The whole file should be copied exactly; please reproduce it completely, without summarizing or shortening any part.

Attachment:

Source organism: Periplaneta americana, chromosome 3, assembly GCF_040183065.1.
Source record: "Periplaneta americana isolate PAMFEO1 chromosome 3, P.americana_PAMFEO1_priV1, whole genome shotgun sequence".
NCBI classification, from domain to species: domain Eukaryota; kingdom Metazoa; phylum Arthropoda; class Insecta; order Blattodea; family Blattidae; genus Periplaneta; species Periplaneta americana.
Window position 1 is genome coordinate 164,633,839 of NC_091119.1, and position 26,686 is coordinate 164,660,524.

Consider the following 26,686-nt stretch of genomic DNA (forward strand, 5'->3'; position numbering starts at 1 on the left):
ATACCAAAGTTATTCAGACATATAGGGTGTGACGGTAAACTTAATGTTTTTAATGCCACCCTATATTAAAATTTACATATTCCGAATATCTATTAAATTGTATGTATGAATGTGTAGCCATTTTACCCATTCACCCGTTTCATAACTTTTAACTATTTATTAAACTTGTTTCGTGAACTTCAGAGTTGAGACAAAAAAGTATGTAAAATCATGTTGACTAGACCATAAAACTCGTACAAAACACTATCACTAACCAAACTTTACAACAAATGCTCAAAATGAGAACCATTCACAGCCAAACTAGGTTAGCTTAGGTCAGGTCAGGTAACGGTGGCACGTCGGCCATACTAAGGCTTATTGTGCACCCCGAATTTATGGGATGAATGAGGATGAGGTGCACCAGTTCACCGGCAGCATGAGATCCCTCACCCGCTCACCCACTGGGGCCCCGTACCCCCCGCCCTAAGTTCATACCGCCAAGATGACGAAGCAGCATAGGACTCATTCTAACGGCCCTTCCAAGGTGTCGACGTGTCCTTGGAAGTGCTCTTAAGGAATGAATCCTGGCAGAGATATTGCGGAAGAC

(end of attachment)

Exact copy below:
Source organism: Periplaneta americana, chromosome 3, assembly GCF_040183065.1.
Source record: "Periplaneta americana isolate PAMFEO1 chromosome 3, P.americana_PAMFEO1_priV1, whole genome shotgun sequence".
NCBI classification, from domain to species: domain Eukaryota; kingdom Metazoa; phylum Arthropoda; class Insecta; order Blattodea; family Blattidae; genus Periplaneta; species Periplaneta americana.
Window position 1 is genome coordinate 164,633,839 of NC_091119.1, and position 26,686 is coordinate 164,660,524.

Consider the following 26,686-nt stretch of genomic DNA (forward strand, 5'->3'; position numbering starts at 1 on the left):
ATACCAAAGTTATTCAGACATATAGGGTGTGACGGTAAACTTAATGTTTTTAATGCCACCCTATATTAAAATTTACATATTCCGAATATCTATTAAATTGTATGTATGAATGTGTAGCCATTTTACCCATTCACCCGTTTCATAACTTTTAACTATTTATTAAACTTGTTTCGTGAACTTCAGAGTTGAGACAAAAAAGTATGTAAAATCATGTTGACTAGACCATAAAACTCGTACAAAACACTATCACTAACCAAACTTTACAACAAATGCTCAAAATGAGAACCATTCACAGCCAAACTAGGTTAGCTTAGGTCAGGTCAGGTAACGGTGGCACGTCGGCCATACTAAGGCTTATTGTGCACCCCGAATTTATGGGATGAATGAGGATGAGGTGCACCAGTTCACCGGCAGCATGAGATCCCTCACCCGCTCACCCACTGGGGCCCCGTACCCCCCGCCCTAAGTTCATACCGCCAAGATGACGAAGCAGCATAGGACTCATTCTAACGGCCCTTCCAAGGTGTCGACGTGTCCTTGGAAGTGCTCTTAAGGAATGAATCCTGGCAGAGATATTGCGGAAGAC